CORVALLIS, Ore. – Irem Tumer, who has helped lead Oregon State University’s research enterprise to record-setting funding levels, has been named vice president for research at the university, President F. King Alexander announced Wednesday.
The appointment is effective immediately. Tumer has served as interim vice president for research since October 2018.
“Since her interim appointment, Dr. Tumer has worked to enhance a research environment that promotes creativity, entrepreneurship and collaboration and provides support for university-wide research efforts,” Alexander said. “She has been engaged in implementing OSU's fourth strategic plan with a focus on affirming our commitment to engaging in exceptional research, discovery, innovation and engagement.”
As vice president for research, Tumer supports and advances OSU’s research and innovation and works with other leaders and faculty across the institution to advance the benefits of research activity to serve Oregon, the nation and world.
Research funding at Oregon State increased by more than $10 million in 2019-20, to almost $450 million. That set a university record and marked the third time in four years that OSU’s research awards have totaled more than $400 million.
“I am proud to guide OSU’s research enterprise and to be able to work with and support the thousands of OSU faculty, staff and students, who are delivering incredible research discoveries and innovations each day at Oregon State,” Tumer said. “It is a testament to our researchers that we have been able to continue and grow these efforts despite the challenge brought on by the global coronavirus pandemic.”
OSU scientists have secured nine funding awards totaling more than $4 million for projects related to the pandemic, with several more coronavirus research proposals awaiting decision from funding agencies. Among the work already funded are projects involving the use of genetic messenger RNA nanotherapeutics for treating the disease and OSU’s TRACE-COVID-19 door-to-door sampling that’s taken community-wide virus testing to several Oregon cities.
The research office at Oregon State supports faculty research and innovation through a variety of programs and services, including development and commercialization of university intellectual property; administration of sponsored research funding and compliance; and research integrity review to ensure legal and ethical responsibilities are met.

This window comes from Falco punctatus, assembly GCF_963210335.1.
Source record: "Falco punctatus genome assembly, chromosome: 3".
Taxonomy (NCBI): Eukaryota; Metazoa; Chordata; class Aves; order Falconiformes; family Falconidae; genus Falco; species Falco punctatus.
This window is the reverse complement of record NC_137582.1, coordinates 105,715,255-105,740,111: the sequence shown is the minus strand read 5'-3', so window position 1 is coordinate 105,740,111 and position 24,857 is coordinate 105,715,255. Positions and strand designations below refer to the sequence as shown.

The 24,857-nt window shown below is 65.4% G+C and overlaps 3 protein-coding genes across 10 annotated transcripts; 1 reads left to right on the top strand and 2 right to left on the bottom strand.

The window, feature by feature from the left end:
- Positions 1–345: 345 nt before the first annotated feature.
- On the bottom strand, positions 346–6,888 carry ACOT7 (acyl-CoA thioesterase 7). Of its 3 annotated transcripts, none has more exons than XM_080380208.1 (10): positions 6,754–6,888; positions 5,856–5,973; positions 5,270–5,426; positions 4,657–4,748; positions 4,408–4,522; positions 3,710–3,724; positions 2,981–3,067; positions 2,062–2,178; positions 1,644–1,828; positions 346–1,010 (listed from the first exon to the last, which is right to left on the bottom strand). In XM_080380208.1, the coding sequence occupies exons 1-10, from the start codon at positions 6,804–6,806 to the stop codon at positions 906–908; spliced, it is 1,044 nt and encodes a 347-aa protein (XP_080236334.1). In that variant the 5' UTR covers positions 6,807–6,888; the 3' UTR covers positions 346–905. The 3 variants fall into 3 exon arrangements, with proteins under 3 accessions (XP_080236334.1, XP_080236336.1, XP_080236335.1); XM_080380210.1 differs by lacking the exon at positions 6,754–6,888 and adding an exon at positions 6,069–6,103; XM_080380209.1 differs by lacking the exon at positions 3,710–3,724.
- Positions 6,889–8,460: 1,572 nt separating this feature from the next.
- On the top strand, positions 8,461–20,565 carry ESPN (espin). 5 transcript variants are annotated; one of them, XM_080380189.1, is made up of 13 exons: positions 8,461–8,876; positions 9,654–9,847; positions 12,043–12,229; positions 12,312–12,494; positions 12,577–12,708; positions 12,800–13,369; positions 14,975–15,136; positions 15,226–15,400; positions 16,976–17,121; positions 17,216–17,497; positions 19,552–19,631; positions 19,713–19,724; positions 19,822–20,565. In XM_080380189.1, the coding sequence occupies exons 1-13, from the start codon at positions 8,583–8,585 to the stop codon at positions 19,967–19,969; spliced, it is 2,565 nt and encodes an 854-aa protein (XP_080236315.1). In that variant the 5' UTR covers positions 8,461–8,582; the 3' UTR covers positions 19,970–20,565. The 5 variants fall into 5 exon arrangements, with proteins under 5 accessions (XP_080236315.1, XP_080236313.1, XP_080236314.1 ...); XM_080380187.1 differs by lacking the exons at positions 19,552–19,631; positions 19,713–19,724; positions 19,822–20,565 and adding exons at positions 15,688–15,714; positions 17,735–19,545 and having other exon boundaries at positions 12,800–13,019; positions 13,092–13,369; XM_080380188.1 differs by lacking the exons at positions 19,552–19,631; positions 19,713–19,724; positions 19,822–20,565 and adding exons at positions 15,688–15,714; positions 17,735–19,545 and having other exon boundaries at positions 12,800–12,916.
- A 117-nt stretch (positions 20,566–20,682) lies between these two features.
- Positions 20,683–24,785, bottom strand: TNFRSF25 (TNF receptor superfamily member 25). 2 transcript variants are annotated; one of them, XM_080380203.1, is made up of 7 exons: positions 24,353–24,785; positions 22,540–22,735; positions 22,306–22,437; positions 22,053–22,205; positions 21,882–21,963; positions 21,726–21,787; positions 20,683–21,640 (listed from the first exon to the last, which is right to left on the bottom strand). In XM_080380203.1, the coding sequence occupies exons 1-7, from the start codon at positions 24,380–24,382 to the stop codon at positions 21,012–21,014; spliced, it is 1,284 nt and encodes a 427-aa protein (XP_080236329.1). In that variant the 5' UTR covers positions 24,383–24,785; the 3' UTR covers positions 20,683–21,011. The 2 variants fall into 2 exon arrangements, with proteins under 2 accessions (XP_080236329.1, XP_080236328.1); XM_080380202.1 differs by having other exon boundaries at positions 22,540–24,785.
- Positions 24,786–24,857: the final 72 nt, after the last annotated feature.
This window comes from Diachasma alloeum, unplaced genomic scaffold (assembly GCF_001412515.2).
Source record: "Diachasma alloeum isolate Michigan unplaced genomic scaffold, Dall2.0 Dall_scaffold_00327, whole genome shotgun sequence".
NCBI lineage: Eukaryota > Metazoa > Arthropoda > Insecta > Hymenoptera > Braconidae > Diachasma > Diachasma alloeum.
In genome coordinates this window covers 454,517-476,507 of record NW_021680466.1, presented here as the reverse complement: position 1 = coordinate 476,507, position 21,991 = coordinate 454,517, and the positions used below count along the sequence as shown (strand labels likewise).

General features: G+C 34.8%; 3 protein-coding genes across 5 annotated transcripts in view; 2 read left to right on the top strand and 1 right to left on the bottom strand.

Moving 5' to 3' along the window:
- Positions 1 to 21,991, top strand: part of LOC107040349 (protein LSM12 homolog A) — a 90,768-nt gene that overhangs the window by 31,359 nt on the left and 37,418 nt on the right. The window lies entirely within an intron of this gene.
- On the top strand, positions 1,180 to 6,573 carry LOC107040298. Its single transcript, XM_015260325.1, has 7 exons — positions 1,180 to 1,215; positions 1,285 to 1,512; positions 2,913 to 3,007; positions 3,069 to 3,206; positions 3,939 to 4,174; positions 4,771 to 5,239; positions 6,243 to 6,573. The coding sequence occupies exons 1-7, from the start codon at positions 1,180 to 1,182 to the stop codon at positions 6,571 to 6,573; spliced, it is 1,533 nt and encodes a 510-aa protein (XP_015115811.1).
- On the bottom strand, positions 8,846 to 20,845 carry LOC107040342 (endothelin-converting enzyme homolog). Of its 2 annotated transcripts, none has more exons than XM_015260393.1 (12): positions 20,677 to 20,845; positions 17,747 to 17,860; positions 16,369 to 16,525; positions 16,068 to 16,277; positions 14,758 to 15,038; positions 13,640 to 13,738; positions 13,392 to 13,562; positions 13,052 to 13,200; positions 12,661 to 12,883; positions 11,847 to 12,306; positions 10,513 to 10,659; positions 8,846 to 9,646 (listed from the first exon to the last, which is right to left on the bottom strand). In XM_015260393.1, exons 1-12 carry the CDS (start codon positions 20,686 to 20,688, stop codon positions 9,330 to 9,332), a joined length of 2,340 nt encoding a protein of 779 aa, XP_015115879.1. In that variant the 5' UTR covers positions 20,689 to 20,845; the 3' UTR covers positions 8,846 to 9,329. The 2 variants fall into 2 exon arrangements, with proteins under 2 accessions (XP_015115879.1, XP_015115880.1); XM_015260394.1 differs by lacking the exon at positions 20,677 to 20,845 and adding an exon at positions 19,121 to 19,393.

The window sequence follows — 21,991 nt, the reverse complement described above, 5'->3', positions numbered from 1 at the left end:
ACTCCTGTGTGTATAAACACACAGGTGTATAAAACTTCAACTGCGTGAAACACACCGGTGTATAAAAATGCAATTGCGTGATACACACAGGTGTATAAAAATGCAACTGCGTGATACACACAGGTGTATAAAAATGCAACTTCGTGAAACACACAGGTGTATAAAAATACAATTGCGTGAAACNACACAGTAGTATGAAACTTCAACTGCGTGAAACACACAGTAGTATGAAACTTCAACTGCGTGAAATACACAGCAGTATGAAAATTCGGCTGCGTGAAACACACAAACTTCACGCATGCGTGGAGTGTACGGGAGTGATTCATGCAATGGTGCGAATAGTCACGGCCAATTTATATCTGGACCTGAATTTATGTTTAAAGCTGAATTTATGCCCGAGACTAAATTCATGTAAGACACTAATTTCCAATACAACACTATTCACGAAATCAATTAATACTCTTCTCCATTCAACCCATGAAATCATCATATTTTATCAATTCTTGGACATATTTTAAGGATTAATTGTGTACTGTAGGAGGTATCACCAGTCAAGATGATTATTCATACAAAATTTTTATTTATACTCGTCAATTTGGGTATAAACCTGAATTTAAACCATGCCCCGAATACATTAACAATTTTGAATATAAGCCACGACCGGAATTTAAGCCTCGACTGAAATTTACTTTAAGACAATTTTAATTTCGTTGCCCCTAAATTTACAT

The office also oversees 20 research centers, institutes, facilities and programs, including the Hatfield Marine Science Center, the Linus Pauling Institute, Oregon Sea Grant and the Center for the Humanities. About 75 people work in research administration and about 150 people work in the centers, institutes and programs that report to the research office.
Tumer joined Oregon State in 2006 as a professor in the School of Mechanical, Industrial and Manufacturing Engineering (MIME). From 2013 to 2018, she led the College of Engineering's Office of Research as associate dean.
Tumer is a fellow of the American Society of Mechanical Engineers. She received her undergraduate, master's and doctorate degrees in mechanical engineering from the University of Texas at Austin. Prior to joining OSU, she worked as a senior research scientist and program manager at NASA Ames Research Center, where she formed and led a research group in complex system design and managed multiple research programs.
About Oregon State University: As one of only three land, sea, space and sun grant universities in the nation, Oregon State serves Oregon and the world by working on today’s most pressing issues. Our more than 35,000 students come from across the globe, and our programs operate in every Oregon county. Oregon State receives more research funding than all of the state’s comprehensive public universities combined. At our campuses in Corvallis and Bend, marine research center in Newport, OSU Portland Center and award-winning Ecampus, we excel at shaping today’s students into tomorrow’s leaders.